Sailors heading north for the Annapolis to Newport Race, starting June 15, or for the Storm Trysail Club's Block Island Race, over June 24-28, should note that two new Be Current! packages from Nolan Associates are available for these events.
Anyone familiar with the handy Be Current! series for the Chesapeake Bay racing season knows how useful the microcosmic tidal current flow charts can be in plotting strategies, especially for those with a smaller bank of knowledge gleaned from local experience to draw from.
The charts are shown graphically as well as numerically, hour by hour over the race course area, and it's good news that some "local knowledge" is available for the foreign waters up north.
Nolan Associates' Jim Nolan says that finding 0.1 knot of fair current can savenine seconds a mile at a boat speed of 6 knots, and 22 seconds a mile at a boat speed of 4 knots. Similarly, he says, avoiding 0.1 knot of foul current at a boat speed of 5 knots can save 14 seconds a mile.
Nolan also says that sailors in New England are more technologically oriented -- and more inclined to use all of the available assiststhey can lay their hands on -- than our own bay-area competitors. That can be a scary thought if one hopes to go up there and win by the seat of his pants alone.
Like its bay-race counterparts, the BlockIsland Race Week version of Be Current! includes detailed current-prediction information, charts and tables and plenty of nifty race-planning work sheets, which can be used as a logbook as well as a handy crib sheet for the navigator's pocket.
The Annapolis/Newport version is a more comprehensive package, with three distinct sections on the start from Annapolis to the mouth of the Chesapeake, the ocean fromthe mouth of the bay to Block Island, and the finish from Block Island to Newport.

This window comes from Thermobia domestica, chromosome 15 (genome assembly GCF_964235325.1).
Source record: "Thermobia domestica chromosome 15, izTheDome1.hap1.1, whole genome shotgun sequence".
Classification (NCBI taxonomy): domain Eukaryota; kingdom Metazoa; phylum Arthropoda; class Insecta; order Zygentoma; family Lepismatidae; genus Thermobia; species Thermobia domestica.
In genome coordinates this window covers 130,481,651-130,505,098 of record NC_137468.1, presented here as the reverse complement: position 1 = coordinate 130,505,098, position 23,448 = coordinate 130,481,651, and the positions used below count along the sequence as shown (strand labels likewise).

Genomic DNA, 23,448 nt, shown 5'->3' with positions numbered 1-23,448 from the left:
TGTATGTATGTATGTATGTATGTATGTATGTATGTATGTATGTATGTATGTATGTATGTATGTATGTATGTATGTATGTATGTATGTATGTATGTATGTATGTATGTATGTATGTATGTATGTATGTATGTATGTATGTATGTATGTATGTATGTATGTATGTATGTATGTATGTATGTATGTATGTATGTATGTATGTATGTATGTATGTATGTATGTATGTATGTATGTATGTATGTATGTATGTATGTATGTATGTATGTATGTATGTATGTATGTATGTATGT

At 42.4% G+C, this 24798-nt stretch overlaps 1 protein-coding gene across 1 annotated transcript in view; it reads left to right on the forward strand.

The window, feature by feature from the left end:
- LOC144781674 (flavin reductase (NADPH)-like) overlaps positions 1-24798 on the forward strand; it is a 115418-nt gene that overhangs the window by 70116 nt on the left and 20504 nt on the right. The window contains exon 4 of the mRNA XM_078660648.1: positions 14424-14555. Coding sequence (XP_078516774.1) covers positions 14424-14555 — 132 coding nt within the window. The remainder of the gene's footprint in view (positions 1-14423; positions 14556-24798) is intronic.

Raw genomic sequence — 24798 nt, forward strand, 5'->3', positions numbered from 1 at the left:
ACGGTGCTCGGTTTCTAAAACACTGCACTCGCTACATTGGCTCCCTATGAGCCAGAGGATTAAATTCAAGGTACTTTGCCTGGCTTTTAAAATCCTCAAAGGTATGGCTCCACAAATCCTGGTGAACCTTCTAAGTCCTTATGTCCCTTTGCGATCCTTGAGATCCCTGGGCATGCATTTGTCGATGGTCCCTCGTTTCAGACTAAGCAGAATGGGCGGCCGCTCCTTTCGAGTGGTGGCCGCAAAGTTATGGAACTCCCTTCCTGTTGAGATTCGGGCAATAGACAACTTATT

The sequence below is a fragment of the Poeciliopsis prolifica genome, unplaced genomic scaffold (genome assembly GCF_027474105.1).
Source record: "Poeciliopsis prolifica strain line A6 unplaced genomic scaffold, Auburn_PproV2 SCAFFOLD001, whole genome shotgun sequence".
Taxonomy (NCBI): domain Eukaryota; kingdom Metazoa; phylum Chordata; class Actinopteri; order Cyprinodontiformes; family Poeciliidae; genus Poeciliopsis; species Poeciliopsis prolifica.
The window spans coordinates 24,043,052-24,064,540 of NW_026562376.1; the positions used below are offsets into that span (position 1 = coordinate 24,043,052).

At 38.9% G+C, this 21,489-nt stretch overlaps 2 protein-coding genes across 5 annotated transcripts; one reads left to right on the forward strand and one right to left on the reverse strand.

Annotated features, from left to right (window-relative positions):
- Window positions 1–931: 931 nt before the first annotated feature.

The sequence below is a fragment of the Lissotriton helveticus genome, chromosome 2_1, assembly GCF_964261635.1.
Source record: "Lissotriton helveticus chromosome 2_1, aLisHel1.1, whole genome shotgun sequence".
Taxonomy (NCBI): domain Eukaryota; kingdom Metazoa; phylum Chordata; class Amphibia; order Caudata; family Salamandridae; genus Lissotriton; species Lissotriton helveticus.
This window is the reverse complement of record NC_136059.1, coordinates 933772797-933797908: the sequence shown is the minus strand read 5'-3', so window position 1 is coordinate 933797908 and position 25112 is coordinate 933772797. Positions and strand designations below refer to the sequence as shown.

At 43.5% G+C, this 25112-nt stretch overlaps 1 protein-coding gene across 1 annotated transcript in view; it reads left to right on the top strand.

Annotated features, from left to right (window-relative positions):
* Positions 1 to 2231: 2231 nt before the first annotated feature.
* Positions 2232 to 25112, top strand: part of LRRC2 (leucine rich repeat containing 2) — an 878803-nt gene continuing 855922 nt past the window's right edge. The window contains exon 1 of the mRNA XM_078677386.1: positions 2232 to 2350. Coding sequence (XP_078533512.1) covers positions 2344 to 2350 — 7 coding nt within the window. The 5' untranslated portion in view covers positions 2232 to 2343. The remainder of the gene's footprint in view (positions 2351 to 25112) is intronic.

Both start and finish sections are divided into manageable subsections, each of which is a stand-alone unit with explanations and instructions to reduce groping around from page to page.
If knowledge is power, and power means speed, it's good to know thatsome local knowledge can be purchased.
The Annapolis to Newport Race Be Current! ($25) and Block Island Race Week version ($20) are both available at Fawcett Boat Supplies, from CBYRA, or directly from Nolan Associates, 5415 Burling Road, Bethesda, Md. 20814-1213, phone 301/986-8948.
It's National Boating Safety Week again, and just in time an important new publication to help boat owners avoid one of sailing's most potentially disastrous events is available free forthe asking.
As any sailor who has been through it can testify, a dismasting is one of the most terrible experiences there is on the water. Beyond the immediate shock and horror of the event, any dismasting can have life-threatening con
sequences as well as serious financial impact in terms of damage to your boat.
Certainly there are outside factors such as collisions or freak weather conditions that can contribute to a dismasting, but BOAT/U.S., the 385,000-member BoatOwners' Association of the United States, says most sailboat dismastings are caused by failure of fittings that hold the rigging together.
To spread information about potential rigging problems that can result in dismasting, the BOAT/U.S. Damage Avoidance Program recentlyproduced a "Mast & Rigging Self-Inspection Guide."
The free guidecontains a comprehensive checklist for routine inspections and regular maintenance of sailboat rigging to help skippers identify potential trouble spots and correct problems before an accident occurs.